This doesn’t mean that you pitch them your product as soon as you stop recording, instead, thank them for their time and focus on building a genuine relationship. The relationship and selling process may take time, but if you can resist the urge to sell them something, they will leave your studio feeling great about the experience. If your goal is to eventually sell, you know the fortune is in the follow up anyways.
A podcast episode also gives you a natural approach to follow up with your guest. When they leave your office, simply remind them that the episode will air soon. Make sure that you can deliver in the timeframe you tell them. Your professionalism throughout this process will be a precursor to what they could expect if they work with you.
When your podcast goes live, it gives you an opportunity to email them and text them links to the episode, opening up a brand-new conversation. They will be excited to listen and share the episode with their followers. Additionally, if you really want to add value, consider writing an associated blog post with your podcast episode and linking their business within the blog post. The blog post will serve your podcast well in search and will add further value to your guest via a contextual backlink (for the SEO junkies). This STILL doesn’t mean you should ask for their business at that point, but the more value you provide and the better relationship you develop, the more difficult it will be for them to say no if you eventually do ask for their business. Focus on driving value through content, and start a genuine relationship with your guests, and your business will grow.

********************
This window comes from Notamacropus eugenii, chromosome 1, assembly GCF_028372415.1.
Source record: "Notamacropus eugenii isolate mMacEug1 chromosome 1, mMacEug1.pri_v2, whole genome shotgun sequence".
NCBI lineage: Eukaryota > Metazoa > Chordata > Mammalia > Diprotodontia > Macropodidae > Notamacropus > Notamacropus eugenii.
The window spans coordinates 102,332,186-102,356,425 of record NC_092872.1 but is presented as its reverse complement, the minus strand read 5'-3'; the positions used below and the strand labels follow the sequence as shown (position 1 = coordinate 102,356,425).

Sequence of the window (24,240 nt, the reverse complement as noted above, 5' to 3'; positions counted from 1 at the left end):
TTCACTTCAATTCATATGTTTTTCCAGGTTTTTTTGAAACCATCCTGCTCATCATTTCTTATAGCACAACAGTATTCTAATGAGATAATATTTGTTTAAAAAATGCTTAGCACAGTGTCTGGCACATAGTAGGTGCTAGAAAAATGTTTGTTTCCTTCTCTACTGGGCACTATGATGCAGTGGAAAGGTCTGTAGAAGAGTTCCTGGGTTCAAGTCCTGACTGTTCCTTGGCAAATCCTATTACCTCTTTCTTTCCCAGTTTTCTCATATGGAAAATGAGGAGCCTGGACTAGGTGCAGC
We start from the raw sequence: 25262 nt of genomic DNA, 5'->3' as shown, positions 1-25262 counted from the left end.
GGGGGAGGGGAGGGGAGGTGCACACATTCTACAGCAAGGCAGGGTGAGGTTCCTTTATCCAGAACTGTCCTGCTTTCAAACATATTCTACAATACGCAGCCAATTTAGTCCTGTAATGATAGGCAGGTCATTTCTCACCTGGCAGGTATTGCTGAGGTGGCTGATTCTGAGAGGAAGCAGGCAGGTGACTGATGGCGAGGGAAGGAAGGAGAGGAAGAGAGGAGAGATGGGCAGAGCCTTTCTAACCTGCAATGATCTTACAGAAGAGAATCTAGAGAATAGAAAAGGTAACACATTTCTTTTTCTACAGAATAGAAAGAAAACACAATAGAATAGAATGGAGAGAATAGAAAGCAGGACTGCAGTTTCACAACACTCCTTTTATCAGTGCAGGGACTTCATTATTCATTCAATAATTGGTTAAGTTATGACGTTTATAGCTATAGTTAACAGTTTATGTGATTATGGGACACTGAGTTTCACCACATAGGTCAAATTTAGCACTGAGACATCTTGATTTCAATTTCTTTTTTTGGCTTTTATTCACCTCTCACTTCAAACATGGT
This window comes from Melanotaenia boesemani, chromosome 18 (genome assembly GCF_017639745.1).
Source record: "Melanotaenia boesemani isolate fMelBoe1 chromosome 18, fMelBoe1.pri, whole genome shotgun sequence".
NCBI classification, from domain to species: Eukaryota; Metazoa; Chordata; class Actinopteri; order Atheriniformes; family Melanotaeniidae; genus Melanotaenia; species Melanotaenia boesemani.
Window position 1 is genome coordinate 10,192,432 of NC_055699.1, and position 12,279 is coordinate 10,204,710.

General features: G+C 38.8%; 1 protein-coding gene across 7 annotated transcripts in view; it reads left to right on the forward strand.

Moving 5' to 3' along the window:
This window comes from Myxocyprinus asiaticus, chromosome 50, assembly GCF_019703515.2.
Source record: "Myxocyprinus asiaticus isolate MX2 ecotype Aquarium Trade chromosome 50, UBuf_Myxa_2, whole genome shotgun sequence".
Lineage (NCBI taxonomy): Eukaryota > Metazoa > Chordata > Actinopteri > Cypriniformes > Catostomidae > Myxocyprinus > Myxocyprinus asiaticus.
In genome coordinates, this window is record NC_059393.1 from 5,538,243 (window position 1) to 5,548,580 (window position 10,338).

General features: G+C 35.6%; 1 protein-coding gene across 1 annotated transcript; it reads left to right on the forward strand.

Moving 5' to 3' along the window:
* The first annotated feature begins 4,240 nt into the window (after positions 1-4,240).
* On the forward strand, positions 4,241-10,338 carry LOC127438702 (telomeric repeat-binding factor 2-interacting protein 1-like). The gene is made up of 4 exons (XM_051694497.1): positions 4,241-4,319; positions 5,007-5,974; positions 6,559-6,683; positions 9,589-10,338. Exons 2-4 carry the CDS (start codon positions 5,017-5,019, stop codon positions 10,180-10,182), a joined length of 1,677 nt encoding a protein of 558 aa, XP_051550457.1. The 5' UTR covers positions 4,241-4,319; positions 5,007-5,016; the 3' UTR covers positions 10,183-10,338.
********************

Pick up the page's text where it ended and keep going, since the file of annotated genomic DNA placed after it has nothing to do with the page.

Use your podcast to leverage your time/brand your expertise
Time is money, right? If you are running a business, you already know the questions that your potential customers will ask you. Your podcast can serve as a resource to answer all of those questions before they ever speak to you. On the Giant Voices podcast, my initial episodes were about how we market podcasts and how our services work. Now, instead of spending 10-15 minutes at the beginning of every conversation explaining our podcast marketing services, we discuss the real questions that clients have like costs, timelines, expected results, and the true “buying” questions.
Your podcast can also serve as a gateway to credibility. If you put out enough episodes, discussing your strategies, practices and success stories, many potential customers will go into the conversation with trust and brand awareness. This is a huge step in the selling process that will save you time and help you close more deals. If you pre-emptively answer your client’s concerns ahead of time and prove your expertise, you are setting yourself up for success.